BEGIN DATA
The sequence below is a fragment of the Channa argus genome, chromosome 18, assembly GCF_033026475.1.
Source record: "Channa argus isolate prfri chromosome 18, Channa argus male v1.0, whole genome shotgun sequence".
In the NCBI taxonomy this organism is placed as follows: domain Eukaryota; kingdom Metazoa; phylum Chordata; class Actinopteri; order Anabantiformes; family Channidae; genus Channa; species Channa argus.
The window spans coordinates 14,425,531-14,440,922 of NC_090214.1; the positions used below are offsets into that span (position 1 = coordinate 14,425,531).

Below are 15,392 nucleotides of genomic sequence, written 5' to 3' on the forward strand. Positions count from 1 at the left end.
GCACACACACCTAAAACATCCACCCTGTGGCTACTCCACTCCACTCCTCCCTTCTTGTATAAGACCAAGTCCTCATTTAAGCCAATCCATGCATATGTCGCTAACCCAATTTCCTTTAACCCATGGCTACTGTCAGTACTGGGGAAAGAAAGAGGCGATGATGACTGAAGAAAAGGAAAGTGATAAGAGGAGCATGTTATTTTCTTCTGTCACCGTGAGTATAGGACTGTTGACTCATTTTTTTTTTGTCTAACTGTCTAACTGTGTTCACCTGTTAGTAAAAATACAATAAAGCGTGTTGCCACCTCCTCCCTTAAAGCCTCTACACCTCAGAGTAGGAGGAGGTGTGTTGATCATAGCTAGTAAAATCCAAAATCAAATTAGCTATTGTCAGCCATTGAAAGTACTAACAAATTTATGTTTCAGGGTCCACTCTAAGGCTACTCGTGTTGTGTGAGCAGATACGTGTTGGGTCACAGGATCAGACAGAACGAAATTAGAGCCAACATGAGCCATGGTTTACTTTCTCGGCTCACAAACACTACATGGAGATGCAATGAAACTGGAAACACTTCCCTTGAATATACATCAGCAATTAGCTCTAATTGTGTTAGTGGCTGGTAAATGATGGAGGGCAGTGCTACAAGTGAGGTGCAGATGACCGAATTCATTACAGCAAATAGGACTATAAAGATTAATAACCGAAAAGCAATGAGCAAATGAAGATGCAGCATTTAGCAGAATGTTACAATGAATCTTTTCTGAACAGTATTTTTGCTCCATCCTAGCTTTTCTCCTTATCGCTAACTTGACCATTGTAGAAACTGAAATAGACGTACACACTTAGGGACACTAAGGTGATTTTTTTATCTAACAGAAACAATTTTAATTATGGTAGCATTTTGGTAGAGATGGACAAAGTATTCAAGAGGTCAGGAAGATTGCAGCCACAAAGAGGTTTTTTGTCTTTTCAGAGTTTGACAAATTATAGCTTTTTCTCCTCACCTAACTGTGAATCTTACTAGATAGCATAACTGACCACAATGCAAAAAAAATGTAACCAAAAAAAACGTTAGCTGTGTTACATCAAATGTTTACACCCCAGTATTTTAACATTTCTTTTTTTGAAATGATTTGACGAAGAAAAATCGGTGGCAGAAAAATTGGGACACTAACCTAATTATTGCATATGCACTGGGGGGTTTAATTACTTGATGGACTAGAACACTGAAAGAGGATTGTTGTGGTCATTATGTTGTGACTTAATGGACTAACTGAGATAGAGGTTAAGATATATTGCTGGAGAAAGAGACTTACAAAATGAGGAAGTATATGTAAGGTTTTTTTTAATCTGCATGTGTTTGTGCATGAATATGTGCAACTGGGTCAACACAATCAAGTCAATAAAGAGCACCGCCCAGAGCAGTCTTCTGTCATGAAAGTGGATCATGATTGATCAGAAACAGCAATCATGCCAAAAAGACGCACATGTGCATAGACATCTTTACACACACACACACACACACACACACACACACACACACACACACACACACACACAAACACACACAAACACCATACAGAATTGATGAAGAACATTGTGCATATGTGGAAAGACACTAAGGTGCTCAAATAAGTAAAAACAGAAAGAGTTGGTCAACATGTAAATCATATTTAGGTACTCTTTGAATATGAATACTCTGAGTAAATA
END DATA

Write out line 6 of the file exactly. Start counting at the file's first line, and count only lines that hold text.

GCACACACACCTAAAACATCCACCCTGTGGCTACTCCACTCCACTCCTCCCTTCTTGTATAAGACCAAGTCCTCATTTAAGCCAATCCATGCATATGTCGCTAACCCAATTTCCTTTAACCCATGGCTACTGTCAGTACTGGGGAAAGAAAGAGGCGATGATGACTGAAGAAAAGGAAAGTGATAAGAGGAGCATGTTATTTTCTTCTGTCACCGTGAGTATAGGACTGTTGACTCATTTTTTTTTTGTCTAACTGTCTAACTGTGTTCACCTGTTAGTAAAAATACAATAAAGCGTGTTGCCACCTCCTCCCTTAAAGCCTCTACACCTCAGAGTAGGAGGAGGTGTGTTGATCATAGCTAGTAAAATCCAAAATCAAATTAGCTATTGTCAGCCATTGAAAGTACTAACAAATTTATGTTTCAGGGTCCACTCTAAGGCTACTCGTGTTGTGTGAGCAGATACGTGTTGGGTCACAGGATCAGACAGAACGAAATTAGAGCCAACATGAGCCATGGTTTACTTTCTCGGCTCACAAACACTACATGGAGATGCAATGAAACTGGAAACACTTCCCTTGAATATACATCAGCAATTAGCTCTAATTGTGTTAGTGGCTGGTAAATGATGGAGGGCAGTGCTACAAGTGAGGTGCAGATGACCGAATTCATTACAGCAAATAGGACTATAAAGATTAATAACCGAAAAGCAATGAGCAAATGAAGATGCAGCATTTAGCAGAATGTTACAATGAATCTTTTCTGAACAGTATTTTTGCTCCATCCTAGCTTTTCTCCTTATCGCTAACTTGACCATTGTAGAAACTGAAATAGACGTACACACTTAGGGACACTAAGGTGATTTTTTTATCTAACAGAAACAATTTTAATTATGGTAGCATTTTGGTAGAGATGGACAAAGTATTCAAGAGGTCAGGAAGATTGCAGCCACAAAGAGGTTTTTTGTCTTTTCAGAGTTTGACAAATTATAGCTTTTTCTCCTCACCTAACTGTGAATCTTACTAGATAGCATAACTGACCACAATGCAAAAAAAATGTAACCAAAAAAAACGTTAGCTGTGTTACATCAAATGTTTACACCCCAGTATTTTAACATTTCTTTTTTTGAAATGATTTGACGAAGAAAAATCGGTGGCAGAAAAATTGGGACACTAACCTAATTATTGCATATGCACTGGGGGGTTTAATTACTTGATGGACTAGAACACTGAAAGAGGATTGTTGTGGTCATTATGTTGTGACTTAATGGACTAACTGAGATAGAGGTTAAGATATATTGCTGGAGAAAGAGACTTACAAAATGAGGAAGTATATGTAAGGTTTTTTTTAATCTGCATGTGTTTGTGCATGAATATGTGCAACTGGGTCAACACAATCAAGTCAATAAAGAGCACCGCCCAGAGCAGTCTTCTGTCATGAAAGTGGATCATGATTGATCAGAAACAGCAATCATGCCAAAAAGACGCACATGTGCATAGACATCTTTACACACACACACACACACACACACACACACACACACACACACACACACACACACAAACACACACAAACACCATACAGAATTGATGAAGAACATTGTGCATATGTGGAAAGACACTAAGGTGCTCAAATAAGTAAAAACAGAAAGAGTTGGTCAACATGTAAATCATATTTAGGTACTCTTTGAATATGAATACTCTGAGTAAATA